The first South American central bank to lower interest rates this year pledges to maintain a restrictive monetary policy, with only modest additional cuts in 2023, to keep consumer price increases and inflation expectations on a downward path.
Uruguay’s Central Bank cut its benchmark rate by a quarter point to 11.25 percent in April and left it unchanged in May. The Banco Central del Uruguay's (BCU) most recent forecast shows the rate gradually falling through 2023, with cuts accelerating next year to leave it around eight percent.
“We believe the conditions are there for that drop in rates to happen with the understanding that inflation and expectations converge within the target range,” chairman Diego Labat said in an interview. The benchmark rate will remain contractive for some time during the easing cycle, he added.
Inflation could enter the three to six percent target range as soon as the first quarter of next year, Labat said.
Most central banks in Latin America still haven’t pivoted to cutting rates after almost two years of tight monetary policy as they await further confirmation that cooling inflation will reach their targets.
Uruguay was already a high-inflation outlier in the region — 8.6 percent per year on average since 2000 — even before the pandemic reopening and the war in Ukraine sent consumer prices soaring to multiyear highs. Consumer prices rose 7.1 percent in May, the slowest pace in two years, led by a big drop in fruit and vegetable prices.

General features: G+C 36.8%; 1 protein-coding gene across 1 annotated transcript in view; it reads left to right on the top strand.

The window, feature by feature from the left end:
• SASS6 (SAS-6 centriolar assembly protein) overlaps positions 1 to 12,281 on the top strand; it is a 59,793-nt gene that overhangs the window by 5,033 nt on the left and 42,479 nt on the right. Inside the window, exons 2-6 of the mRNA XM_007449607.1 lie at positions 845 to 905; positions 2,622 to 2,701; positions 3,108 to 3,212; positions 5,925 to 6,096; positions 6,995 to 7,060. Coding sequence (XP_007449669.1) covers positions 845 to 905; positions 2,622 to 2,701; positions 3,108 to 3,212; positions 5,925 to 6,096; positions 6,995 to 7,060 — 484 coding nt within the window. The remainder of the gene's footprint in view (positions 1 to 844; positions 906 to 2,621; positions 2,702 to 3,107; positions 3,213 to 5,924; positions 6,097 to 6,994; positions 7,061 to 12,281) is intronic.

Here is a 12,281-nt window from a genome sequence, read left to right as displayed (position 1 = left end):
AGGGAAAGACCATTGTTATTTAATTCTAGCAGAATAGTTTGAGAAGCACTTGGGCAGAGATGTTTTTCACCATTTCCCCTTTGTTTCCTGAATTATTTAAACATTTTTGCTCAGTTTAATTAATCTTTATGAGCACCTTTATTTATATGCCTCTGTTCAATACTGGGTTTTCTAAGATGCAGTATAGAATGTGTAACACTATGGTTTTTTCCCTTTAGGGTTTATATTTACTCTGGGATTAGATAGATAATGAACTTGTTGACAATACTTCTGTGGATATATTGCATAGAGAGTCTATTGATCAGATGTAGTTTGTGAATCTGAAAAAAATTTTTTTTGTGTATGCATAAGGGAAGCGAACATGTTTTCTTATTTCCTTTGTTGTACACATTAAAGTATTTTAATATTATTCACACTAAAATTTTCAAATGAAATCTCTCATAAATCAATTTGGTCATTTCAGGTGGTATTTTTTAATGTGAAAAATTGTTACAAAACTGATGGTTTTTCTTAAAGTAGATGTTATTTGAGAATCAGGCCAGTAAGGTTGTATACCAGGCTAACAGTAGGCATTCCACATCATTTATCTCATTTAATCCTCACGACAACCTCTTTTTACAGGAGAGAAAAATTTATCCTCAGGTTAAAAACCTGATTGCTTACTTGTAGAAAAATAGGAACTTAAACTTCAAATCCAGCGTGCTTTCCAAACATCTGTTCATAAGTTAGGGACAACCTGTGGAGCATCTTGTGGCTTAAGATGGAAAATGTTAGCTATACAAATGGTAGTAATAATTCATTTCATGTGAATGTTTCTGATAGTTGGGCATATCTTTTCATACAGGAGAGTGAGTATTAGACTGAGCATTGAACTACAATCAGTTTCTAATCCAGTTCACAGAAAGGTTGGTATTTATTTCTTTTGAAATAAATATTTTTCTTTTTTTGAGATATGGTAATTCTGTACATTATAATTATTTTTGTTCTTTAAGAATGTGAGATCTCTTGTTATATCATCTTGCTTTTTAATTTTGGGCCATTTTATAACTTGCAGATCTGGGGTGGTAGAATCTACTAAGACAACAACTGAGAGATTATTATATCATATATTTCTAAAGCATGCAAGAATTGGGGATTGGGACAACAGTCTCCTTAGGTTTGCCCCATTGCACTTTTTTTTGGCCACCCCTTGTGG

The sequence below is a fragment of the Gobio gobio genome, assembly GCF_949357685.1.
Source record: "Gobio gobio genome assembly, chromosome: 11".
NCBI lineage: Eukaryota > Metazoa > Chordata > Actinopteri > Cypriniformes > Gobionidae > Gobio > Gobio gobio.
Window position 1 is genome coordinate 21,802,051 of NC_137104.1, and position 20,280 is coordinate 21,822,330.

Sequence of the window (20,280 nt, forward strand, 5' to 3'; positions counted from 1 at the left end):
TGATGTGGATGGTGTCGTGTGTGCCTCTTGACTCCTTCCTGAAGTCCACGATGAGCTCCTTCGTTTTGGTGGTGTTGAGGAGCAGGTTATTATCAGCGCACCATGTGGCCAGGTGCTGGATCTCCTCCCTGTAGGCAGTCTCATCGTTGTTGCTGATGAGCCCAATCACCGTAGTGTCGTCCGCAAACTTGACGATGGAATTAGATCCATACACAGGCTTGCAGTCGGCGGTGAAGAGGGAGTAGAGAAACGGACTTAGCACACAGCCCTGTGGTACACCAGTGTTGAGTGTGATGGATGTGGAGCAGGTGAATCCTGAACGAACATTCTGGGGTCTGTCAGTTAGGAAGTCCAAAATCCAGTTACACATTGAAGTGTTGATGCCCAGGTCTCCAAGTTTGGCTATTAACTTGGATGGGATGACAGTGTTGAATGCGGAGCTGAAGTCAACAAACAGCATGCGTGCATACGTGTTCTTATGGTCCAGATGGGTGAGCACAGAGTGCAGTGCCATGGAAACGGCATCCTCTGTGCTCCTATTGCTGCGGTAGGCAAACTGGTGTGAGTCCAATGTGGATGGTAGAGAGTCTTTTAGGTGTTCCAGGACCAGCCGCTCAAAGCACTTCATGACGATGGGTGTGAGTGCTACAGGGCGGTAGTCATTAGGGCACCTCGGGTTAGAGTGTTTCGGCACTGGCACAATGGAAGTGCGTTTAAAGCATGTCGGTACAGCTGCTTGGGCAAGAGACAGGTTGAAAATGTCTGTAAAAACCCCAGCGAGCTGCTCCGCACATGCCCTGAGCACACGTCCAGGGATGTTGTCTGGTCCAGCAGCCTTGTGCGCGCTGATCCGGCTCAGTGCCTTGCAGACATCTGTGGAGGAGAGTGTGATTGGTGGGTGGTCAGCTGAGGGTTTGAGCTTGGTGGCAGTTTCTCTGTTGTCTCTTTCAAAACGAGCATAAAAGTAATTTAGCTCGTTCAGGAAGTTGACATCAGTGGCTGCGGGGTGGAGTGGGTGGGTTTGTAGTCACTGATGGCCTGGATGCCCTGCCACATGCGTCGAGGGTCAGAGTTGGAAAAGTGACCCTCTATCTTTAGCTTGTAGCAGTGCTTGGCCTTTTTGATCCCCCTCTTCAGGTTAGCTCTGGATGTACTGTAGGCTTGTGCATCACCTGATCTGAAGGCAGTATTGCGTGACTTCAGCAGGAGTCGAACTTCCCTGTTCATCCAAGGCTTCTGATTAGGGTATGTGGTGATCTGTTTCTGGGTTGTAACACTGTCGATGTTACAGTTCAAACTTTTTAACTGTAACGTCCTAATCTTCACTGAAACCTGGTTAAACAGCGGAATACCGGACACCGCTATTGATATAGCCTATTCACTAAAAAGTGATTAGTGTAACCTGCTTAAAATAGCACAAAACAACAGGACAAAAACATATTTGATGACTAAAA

Tight monetary policy and economic growth of around two percent should cool inflation even though unions will probably win real wage gains in salary negotiations this year, Labat said.
After growing 4.9 percent last year, Uruguay’s economy is set to slow dramatically as a record drought has the government penciling in an 11% drop in exports in 2023.
In an initiative that may bolster trade, the Central Bank is negotiating with its counterpart in Argentina to activate a bi-lateral payment system that allows importers and exporters to make payments in local currencies instead of the US dollar, Labat said.
SML, as it’s known by its Spanish acronym, is run by the central banks of Argentina, Brazil, Paraguay and Uruguay. Uruguayan exporters want to revamp SML so dollar-starved Argentine companies can buy their goods.
Argentina’s economic crisis is also stealing some growth from its neighbour as Uruguayans flood across the border to buy cheap food and fuel or enjoy deeply discounted vacations in tourist hot spots like Buenos Aires. Dollar shortages and inflation of more than 100 percent in Argentina mean basic consumer goods cost less than half the price in Uruguay, where local businesses are struggling to compete.
That trend is helping cool inflation in Uruguay. “It’s a factor that clearly helps on the margin,” Labat said.
Looking ahead, he said the Central Bank sees positive developments on the inflation front.
“As we see that expectations are converging toward the target range that will allow rates to come down. But as I said, it will be as slow as necessary” and data dependent, Labat said.
by Ken Parks, Bloomberg